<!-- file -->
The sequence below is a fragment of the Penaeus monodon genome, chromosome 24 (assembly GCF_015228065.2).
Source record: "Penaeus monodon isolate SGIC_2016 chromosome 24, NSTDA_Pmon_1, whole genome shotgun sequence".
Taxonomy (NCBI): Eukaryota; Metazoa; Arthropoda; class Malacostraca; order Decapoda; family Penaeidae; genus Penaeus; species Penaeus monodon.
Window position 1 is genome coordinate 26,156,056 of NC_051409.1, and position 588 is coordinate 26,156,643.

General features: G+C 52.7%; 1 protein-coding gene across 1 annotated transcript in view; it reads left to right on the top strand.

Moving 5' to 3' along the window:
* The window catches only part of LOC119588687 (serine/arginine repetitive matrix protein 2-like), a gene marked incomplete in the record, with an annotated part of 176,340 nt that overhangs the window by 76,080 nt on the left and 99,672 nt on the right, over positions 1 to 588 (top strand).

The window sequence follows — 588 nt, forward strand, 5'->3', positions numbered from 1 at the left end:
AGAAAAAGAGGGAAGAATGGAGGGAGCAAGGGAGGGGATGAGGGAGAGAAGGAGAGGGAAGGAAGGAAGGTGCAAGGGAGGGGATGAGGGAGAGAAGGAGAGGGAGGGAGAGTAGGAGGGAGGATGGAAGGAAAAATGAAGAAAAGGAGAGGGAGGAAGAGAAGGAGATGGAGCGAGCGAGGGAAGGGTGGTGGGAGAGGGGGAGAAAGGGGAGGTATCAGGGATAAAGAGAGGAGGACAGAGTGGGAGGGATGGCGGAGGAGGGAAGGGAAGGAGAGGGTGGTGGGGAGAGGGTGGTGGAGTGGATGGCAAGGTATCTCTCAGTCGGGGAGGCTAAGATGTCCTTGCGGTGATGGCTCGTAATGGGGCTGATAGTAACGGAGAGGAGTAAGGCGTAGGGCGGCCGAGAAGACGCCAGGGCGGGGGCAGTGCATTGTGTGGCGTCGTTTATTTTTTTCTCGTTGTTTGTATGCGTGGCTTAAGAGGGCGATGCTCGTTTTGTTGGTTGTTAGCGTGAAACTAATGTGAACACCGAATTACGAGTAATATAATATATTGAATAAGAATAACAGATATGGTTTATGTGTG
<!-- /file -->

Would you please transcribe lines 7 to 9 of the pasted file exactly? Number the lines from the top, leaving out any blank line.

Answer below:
* The window catches only part of LOC119588687 (serine/arginine repetitive matrix protein 2-like), a gene marked incomplete in the record, with an annotated part of 176,340 nt that overhangs the window by 76,080 nt on the left and 99,672 nt on the right, over positions 1 to 588 (top strand).

The window sequence follows — 588 nt, forward strand, 5'->3', positions numbered from 1 at the left end:
AGAAAAAGAGGGAAGAATGGAGGGAGCAAGGGAGGGGATGAGGGAGAGAAGGAGAGGGAAGGAAGGAAGGTGCAAGGGAGGGGATGAGGGAGAGAAGGAGAGGGAGGGAGAGTAGGAGGGAGGATGGAAGGAAAAATGAAGAAAAGGAGAGGGAGGAAGAGAAGGAGATGGAGCGAGCGAGGGAAGGGTGGTGGGAGAGGGGGAGAAAGGGGAGGTATCAGGGATAAAGAGAGGAGGACAGAGTGGGAGGGATGGCGGAGGAGGGAAGGGAAGGAGAGGGTGGTGGGGAGAGGGTGGTGGAGTGGATGGCAAGGTATCTCTCAGTCGGGGAGGCTAAGATGTCCTTGCGGTGATGGCTCGTAATGGGGCTGATAGTAACGGAGAGGAGTAAGGCGTAGGGCGGCCGAGAAGACGCCAGGGCGGGGGCAGTGCATTGTGTGGCGTCGTTTATTTTTTTCTCGTTGTTTGTATGCGTGGCTTAAGAGGGCGATGCTCGTTTTGTTGGTTGTTAGCGTGAAACTAATGTGAACACCGAATTACGAGTAATATAATATATTGAATAAGAATAACAGATATGGTTTATGTGTG